Thanks to the efforts of a Texas-based legal group, the nine members of one Senate subcommittee now have in their hands a document that outlines literally hundreds of examples of violations of individuals' religious freedoms in the United States.
In September, the US State Department reported in its sixth “Annual Report to Congress on International Religious Freedom” that eight national governments are designated as being of particular concern as violators of internationally acknowledged religious freedom rights. Those eight countries are North Korea, China, Burma, Iran, Sudan, Saudi Arabia, Vietnam, and Eritrea.
Now comes a report from the Liberty Legal Institute (LLI) in Plano, Texas, that reveals what the group describes as “widespread religious hostility” across the US. That report, titled “Examples of Hostility to Religious Expression in the Public Square” [PDF], documents acts of hostility towards, and discrimination against, expressions of faith by students, faculty, government employees, churches, religious organizations, and ordinary citizens.
Kelly Shackelford, chief counsel for Liberty Legal, says the report's contents should get people's attention. “It is amazing that a document like this has never been assembled before,” the attorney says. “When you look at what is actually happening around the nation, it's truly scary.”
ACLU, Others Tagged
The LLI report was presented on October 20 to the Senate Judiciary Subcommittee on the Constitution, Civil Rights and Property, chaired by Republican John Cornyn of Texas. During a subcommittee hearing in early June, it was suggested by some of those testifying that religious freedom was not an issue in America. Cornyn was not convinced by those dissenters. The LLI document backs him up.
“The campaign to purge expressions of faith from the public square is pervasive, national, and well-organized,” the senator states in a press release. “The report not only contains page after page and example after example of hostility to religious expression, it also notes how this effort to cleanse the public square of all religious expressions is carefully orchestrated and organized by some of the nation's leading liberal special-interest groups.”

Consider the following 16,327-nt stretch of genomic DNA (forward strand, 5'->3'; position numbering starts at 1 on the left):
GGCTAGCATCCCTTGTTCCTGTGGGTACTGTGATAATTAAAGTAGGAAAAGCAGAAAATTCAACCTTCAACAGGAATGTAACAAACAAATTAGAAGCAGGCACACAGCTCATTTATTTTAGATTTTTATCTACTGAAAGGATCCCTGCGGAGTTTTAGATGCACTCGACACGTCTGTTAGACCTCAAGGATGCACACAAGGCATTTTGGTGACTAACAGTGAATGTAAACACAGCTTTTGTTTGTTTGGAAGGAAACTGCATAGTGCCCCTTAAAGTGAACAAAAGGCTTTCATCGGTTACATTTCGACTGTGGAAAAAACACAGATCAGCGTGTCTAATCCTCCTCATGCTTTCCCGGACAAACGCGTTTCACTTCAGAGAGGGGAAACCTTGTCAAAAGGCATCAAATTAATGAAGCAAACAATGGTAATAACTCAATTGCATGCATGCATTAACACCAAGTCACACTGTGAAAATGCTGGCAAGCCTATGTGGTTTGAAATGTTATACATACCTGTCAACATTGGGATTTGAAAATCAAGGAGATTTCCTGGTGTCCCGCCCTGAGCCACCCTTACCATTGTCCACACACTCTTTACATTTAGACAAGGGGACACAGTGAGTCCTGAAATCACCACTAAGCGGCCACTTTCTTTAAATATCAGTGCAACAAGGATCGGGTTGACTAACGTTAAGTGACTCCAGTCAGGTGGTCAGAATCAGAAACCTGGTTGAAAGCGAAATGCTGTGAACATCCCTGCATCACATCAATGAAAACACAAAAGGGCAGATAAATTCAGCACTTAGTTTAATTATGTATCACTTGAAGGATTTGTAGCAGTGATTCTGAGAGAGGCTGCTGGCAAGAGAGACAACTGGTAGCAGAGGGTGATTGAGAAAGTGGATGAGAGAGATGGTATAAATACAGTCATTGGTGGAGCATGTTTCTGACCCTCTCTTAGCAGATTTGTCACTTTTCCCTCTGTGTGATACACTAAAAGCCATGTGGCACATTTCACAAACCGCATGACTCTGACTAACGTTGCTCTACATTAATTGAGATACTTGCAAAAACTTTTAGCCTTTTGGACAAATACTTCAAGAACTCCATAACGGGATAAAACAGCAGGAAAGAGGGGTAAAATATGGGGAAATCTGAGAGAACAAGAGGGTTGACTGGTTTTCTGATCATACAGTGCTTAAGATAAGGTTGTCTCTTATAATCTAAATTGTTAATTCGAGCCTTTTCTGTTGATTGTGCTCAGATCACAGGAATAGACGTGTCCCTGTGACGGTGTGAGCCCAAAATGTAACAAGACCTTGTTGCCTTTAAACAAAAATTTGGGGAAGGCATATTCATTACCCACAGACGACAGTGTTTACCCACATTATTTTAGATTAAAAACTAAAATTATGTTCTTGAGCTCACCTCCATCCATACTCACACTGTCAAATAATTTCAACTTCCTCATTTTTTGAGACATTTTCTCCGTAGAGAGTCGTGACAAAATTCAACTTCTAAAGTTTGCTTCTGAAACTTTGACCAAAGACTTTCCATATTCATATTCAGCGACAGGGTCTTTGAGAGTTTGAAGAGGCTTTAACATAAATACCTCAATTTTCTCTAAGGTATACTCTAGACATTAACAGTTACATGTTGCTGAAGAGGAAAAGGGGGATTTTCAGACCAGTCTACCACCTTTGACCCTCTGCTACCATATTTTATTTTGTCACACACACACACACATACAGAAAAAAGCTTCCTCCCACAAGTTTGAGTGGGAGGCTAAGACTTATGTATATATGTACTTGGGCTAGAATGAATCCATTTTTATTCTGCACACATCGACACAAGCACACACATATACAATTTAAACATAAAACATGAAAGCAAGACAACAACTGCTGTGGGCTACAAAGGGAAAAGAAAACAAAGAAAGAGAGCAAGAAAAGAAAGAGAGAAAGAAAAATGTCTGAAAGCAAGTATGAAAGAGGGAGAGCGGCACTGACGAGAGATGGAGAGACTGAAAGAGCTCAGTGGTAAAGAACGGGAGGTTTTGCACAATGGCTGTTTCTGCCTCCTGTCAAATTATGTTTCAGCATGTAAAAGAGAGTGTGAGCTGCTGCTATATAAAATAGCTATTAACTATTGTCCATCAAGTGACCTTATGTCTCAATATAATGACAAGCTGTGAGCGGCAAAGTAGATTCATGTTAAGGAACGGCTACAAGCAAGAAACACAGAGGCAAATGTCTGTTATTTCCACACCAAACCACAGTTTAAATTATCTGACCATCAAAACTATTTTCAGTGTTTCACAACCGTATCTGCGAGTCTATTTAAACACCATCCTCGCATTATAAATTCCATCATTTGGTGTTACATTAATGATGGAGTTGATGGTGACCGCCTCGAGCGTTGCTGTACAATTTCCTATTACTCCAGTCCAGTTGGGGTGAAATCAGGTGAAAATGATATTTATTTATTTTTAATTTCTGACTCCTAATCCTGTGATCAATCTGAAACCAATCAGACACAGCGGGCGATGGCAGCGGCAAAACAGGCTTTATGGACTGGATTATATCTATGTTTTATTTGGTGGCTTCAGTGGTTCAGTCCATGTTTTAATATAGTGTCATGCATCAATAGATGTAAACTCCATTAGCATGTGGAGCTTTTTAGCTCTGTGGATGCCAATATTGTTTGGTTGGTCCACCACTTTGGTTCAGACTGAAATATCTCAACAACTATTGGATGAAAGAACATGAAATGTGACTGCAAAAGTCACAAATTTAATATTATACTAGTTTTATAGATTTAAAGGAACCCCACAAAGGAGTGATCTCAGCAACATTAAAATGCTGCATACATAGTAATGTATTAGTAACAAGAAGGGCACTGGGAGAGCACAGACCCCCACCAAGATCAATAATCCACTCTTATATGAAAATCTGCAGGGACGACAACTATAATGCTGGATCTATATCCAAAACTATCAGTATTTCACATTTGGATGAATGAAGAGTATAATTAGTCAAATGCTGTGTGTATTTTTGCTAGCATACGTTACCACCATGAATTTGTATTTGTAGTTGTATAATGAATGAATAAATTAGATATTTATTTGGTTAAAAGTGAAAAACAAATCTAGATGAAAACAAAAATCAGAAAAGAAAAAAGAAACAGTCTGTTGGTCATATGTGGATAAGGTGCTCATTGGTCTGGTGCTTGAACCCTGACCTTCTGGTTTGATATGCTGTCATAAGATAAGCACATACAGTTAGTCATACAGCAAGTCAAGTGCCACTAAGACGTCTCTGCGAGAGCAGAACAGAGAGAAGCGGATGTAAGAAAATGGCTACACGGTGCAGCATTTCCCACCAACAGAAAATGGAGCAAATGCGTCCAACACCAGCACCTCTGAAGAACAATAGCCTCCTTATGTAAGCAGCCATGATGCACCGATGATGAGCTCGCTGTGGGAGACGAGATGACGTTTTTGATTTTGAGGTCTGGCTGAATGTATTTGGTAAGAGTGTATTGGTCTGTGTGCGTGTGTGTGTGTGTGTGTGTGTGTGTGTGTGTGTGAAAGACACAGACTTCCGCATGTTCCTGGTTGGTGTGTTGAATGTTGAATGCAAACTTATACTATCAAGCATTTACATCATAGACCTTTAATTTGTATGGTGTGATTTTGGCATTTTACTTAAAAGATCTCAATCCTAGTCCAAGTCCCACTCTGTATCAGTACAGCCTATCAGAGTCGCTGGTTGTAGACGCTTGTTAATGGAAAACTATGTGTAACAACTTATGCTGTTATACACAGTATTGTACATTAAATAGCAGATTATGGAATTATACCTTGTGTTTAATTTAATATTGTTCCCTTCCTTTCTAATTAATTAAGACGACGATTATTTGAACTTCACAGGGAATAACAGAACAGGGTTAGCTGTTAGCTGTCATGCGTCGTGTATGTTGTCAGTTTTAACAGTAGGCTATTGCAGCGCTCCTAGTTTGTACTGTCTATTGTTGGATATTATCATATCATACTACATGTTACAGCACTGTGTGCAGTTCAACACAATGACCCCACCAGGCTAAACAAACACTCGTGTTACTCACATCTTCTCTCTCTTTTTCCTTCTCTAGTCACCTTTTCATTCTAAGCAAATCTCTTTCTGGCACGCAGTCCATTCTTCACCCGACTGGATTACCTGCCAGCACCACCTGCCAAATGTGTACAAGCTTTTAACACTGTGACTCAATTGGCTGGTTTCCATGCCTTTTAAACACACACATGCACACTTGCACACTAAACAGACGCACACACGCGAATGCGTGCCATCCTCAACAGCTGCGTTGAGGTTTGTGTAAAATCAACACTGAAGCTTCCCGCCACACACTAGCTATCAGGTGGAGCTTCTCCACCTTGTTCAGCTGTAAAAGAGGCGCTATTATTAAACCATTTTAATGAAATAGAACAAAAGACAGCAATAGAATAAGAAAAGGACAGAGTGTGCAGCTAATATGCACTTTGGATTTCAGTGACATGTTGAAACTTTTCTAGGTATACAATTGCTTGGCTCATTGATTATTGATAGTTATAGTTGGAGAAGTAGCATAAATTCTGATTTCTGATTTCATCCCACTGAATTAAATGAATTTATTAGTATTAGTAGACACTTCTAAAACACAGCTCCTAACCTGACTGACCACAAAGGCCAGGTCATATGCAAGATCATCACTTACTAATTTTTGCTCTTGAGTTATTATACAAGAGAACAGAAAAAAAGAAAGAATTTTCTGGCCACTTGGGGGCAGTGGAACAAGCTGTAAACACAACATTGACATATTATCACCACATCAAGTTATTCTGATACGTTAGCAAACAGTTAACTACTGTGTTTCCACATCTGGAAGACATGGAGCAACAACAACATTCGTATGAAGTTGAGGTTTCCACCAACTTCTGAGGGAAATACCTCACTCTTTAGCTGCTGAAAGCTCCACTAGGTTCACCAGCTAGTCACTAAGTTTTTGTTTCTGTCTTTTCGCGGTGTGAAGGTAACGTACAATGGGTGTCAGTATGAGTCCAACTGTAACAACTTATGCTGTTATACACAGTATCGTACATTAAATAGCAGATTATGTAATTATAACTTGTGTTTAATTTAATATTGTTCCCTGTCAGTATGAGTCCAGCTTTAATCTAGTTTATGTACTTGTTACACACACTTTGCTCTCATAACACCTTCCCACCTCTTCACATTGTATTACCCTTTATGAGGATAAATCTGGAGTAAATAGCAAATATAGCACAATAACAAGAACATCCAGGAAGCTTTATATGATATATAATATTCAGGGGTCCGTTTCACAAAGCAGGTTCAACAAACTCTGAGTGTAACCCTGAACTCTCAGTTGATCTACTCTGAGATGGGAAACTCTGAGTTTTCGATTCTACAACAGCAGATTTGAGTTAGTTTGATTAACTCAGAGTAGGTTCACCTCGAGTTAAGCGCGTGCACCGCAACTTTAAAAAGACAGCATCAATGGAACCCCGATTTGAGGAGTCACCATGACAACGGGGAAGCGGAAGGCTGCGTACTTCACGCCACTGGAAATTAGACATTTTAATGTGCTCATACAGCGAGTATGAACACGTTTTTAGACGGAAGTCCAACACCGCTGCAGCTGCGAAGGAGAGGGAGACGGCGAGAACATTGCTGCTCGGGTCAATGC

The 51-page document identifies three organizations that LLI contends have led a nationwide campaign to remove religious expression from the public square: the American Civil Liberties Union, Americans United for the Separation of Church and State, and People for the American Way.
Cornyn's press release accuses all three of those organizations of actively litigating against such things as equal access for religious groups in public schools, school choice programs that would permit needy children to attend parochial and nonsectarian schools alike, and voluntary, student-led religious expression.
The senator says he was not surprised during his subcommittee's hearings to hear from those groups that there was not a problem with religious expression in the United States. “[N]o one will actually admit to being hostile to religious expression,” he says. “They know full well that they are far more likely to advance their extreme ideology through the courts, rather than through the democratic process.”
Following are some samples of hostility to religious expression, as provided in the Liberty Legal Institute report:
A 12-year-old elementary school student was reprimanded by a public school in St. Louis, Missouri, for quietly saying a prayer before lunch in the school cafeteria, according to a federal lawsuit.
Public high school students in Massachusetts started a Bible club and tried to hand out candy canes with a biblical passage attached. The school suspended the students for distributing the candy canes.
A public school sixth grader in Boulder, Colorado, tried to complete her book report assignment by presenting the Bible, but was forbidden to do so by her teacher. She was also forbidden to bring the Bible to school.
A Texas school district refused to hire a public school teacher for the position of assistant principal, because her children attended a private Christian school, in violation of the district's policy that the children of all principals and administrators attend public school.
A Vietnam veteran and member of an honor guard at a New Jersey veterans' cemetery was fired for saying “God bless you and this family” to the family of a deceased veteran, even though the family had consented to the blessing beforehand.
(This article courtesy of Agape Press).